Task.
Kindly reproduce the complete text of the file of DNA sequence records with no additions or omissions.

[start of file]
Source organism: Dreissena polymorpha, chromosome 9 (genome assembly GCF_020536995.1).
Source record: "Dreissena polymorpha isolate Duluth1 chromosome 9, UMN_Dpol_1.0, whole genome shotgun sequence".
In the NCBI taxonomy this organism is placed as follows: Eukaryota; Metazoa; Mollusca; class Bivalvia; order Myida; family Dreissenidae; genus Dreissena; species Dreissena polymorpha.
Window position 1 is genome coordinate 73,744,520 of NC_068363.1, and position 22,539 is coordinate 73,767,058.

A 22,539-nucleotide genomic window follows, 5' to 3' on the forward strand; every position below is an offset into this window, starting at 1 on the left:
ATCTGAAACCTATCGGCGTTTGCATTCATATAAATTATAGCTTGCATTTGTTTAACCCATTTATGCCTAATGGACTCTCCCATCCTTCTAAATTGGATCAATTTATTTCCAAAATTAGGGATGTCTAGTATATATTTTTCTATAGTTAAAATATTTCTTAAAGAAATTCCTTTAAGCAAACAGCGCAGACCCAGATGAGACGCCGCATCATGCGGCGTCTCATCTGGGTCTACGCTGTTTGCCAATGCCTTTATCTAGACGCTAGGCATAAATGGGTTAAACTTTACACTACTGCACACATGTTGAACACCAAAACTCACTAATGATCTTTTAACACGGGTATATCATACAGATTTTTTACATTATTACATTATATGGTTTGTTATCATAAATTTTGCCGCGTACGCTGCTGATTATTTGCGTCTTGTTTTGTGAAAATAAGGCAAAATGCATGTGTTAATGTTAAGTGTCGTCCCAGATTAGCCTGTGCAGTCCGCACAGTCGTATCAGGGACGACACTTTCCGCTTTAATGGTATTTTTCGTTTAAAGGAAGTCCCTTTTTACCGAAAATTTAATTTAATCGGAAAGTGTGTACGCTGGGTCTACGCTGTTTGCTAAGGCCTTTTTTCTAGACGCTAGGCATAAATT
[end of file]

Source organism: Dreissena polymorpha, chromosome 9 (genome assembly GCF_020536995.1).
Source record: "Dreissena polymorpha isolate Duluth1 chromosome 9, UMN_Dpol_1.0, whole genome shotgun sequence".
In the NCBI taxonomy this organism is placed as follows: Eukaryota; Metazoa; Mollusca; class Bivalvia; order Myida; family Dreissenidae; genus Dreissena; species Dreissena polymorpha.
Window position 1 is genome coordinate 73,744,520 of NC_068363.1, and position 22,539 is coordinate 73,767,058.

A 22,539-nucleotide genomic window follows, 5' to 3' on the forward strand; every position below is an offset into this window, starting at 1 on the left:
ATCTGAAACCTATCGGCGTTTGCATTCATATAAATTATAGCTTGCATTTGTTTAACCCATTTATGCCTAATGGACTCTCCCATCCTTCTAAATTGGATCAATTTATTTCCAAAATTAGGGATGTCTAGTATATATTTTTCTATAGTTAAAATATTTCTTAAAGAAATTCCTTTAAGCAAACAGCGCAGACCCAGATGAGACGCCGCATCATGCGGCGTCTCATCTGGGTCTACGCTGTTTGCCAATGCCTTTATCTAGACGCTAGGCATAAATGGGTTAAACTTTACACTACTGCACACATGTTGAACACCAAAACTCACTAATGATCTTTTAACACGGGTATATCATACAGATTTTTTACATTATTACATTATATGGTTTGTTATCATAAATTTTGCCGCGTACGCTGCTGATTATTTGCGTCTTGTTTTGTGAAAATAAGGCAAAATGCATGTGTTAATGTTAAGTGTCGTCCCAGATTAGCCTGTGCAGTCCGCACAGTCGTATCAGGGACGACACTTTCCGCTTTAATGGTATTTTTCGTTTAAAGGAAGTCCCTTTTTACCGAAAATTTAATTTAATCGGAAAGTGTGTACGCTGGGTCTACGCTGTTTGCTAAGGCCTTTTTTCTAGACGCTAGGCATAAATT